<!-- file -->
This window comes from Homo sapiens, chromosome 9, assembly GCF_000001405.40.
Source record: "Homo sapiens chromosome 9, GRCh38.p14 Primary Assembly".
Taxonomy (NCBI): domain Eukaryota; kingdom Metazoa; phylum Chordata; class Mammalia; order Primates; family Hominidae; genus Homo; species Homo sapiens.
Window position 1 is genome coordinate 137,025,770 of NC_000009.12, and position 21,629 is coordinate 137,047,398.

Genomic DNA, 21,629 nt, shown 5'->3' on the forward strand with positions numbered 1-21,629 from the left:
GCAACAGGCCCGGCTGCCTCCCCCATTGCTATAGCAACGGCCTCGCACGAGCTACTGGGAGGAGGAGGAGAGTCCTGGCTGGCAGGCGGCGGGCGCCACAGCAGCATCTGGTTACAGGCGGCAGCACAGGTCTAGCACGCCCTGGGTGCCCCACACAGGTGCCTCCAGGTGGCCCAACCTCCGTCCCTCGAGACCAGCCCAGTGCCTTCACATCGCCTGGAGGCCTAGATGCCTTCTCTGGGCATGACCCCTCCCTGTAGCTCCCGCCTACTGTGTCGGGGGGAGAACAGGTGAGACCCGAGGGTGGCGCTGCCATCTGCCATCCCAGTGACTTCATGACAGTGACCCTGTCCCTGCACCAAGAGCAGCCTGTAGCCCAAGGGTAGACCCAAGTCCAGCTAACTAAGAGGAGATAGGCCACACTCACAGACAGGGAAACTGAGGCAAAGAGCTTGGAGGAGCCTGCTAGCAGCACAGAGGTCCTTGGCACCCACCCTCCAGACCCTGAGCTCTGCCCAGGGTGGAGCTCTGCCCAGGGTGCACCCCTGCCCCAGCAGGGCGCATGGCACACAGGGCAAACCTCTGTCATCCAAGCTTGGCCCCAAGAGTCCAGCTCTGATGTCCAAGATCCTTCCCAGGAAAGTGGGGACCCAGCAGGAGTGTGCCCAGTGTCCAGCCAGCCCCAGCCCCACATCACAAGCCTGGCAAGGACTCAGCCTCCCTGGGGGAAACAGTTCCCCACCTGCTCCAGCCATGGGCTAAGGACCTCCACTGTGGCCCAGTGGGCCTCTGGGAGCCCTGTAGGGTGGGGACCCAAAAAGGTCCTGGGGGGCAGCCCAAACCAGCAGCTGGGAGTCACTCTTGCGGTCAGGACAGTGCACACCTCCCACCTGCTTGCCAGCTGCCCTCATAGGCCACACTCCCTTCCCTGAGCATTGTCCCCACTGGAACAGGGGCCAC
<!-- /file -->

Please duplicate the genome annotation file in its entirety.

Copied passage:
This window comes from Homo sapiens, chromosome 9, assembly GCF_000001405.40.
Source record: "Homo sapiens chromosome 9, GRCh38.p14 Primary Assembly".
Taxonomy (NCBI): domain Eukaryota; kingdom Metazoa; phylum Chordata; class Mammalia; order Primates; family Hominidae; genus Homo; species Homo sapiens.
Window position 1 is genome coordinate 137,025,770 of NC_000009.12, and position 21,629 is coordinate 137,047,398.

Genomic DNA, 21,629 nt, shown 5'->3' on the forward strand with positions numbered 1-21,629 from the left:
GCAACAGGCCCGGCTGCCTCCCCCATTGCTATAGCAACGGCCTCGCACGAGCTACTGGGAGGAGGAGGAGAGTCCTGGCTGGCAGGCGGCGGGCGCCACAGCAGCATCTGGTTACAGGCGGCAGCACAGGTCTAGCACGCCCTGGGTGCCCCACACAGGTGCCTCCAGGTGGCCCAACCTCCGTCCCTCGAGACCAGCCCAGTGCCTTCACATCGCCTGGAGGCCTAGATGCCTTCTCTGGGCATGACCCCTCCCTGTAGCTCCCGCCTACTGTGTCGGGGGGAGAACAGGTGAGACCCGAGGGTGGCGCTGCCATCTGCCATCCCAGTGACTTCATGACAGTGACCCTGTCCCTGCACCAAGAGCAGCCTGTAGCCCAAGGGTAGACCCAAGTCCAGCTAACTAAGAGGAGATAGGCCACACTCACAGACAGGGAAACTGAGGCAAAGAGCTTGGAGGAGCCTGCTAGCAGCACAGAGGTCCTTGGCACCCACCCTCCAGACCCTGAGCTCTGCCCAGGGTGGAGCTCTGCCCAGGGTGCACCCCTGCCCCAGCAGGGCGCATGGCACACAGGGCAAACCTCTGTCATCCAAGCTTGGCCCCAAGAGTCCAGCTCTGATGTCCAAGATCCTTCCCAGGAAAGTGGGGACCCAGCAGGAGTGTGCCCAGTGTCCAGCCAGCCCCAGCCCCACATCACAAGCCTGGCAAGGACTCAGCCTCCCTGGGGGAAACAGTTCCCCACCTGCTCCAGCCATGGGCTAAGGACCTCCACTGTGGCCCAGTGGGCCTCTGGGAGCCCTGTAGGGTGGGGACCCAAAAAGGTCCTGGGGGGCAGCCCAAACCAGCAGCTGGGAGTCACTCTTGCGGTCAGGACAGTGCACACCTCCCACCTGCTTGCCAGCTGCCCTCATAGGCCACACTCCCTTCCCTGAGCATTGTCCCCACTGGAACAGGGGCCAC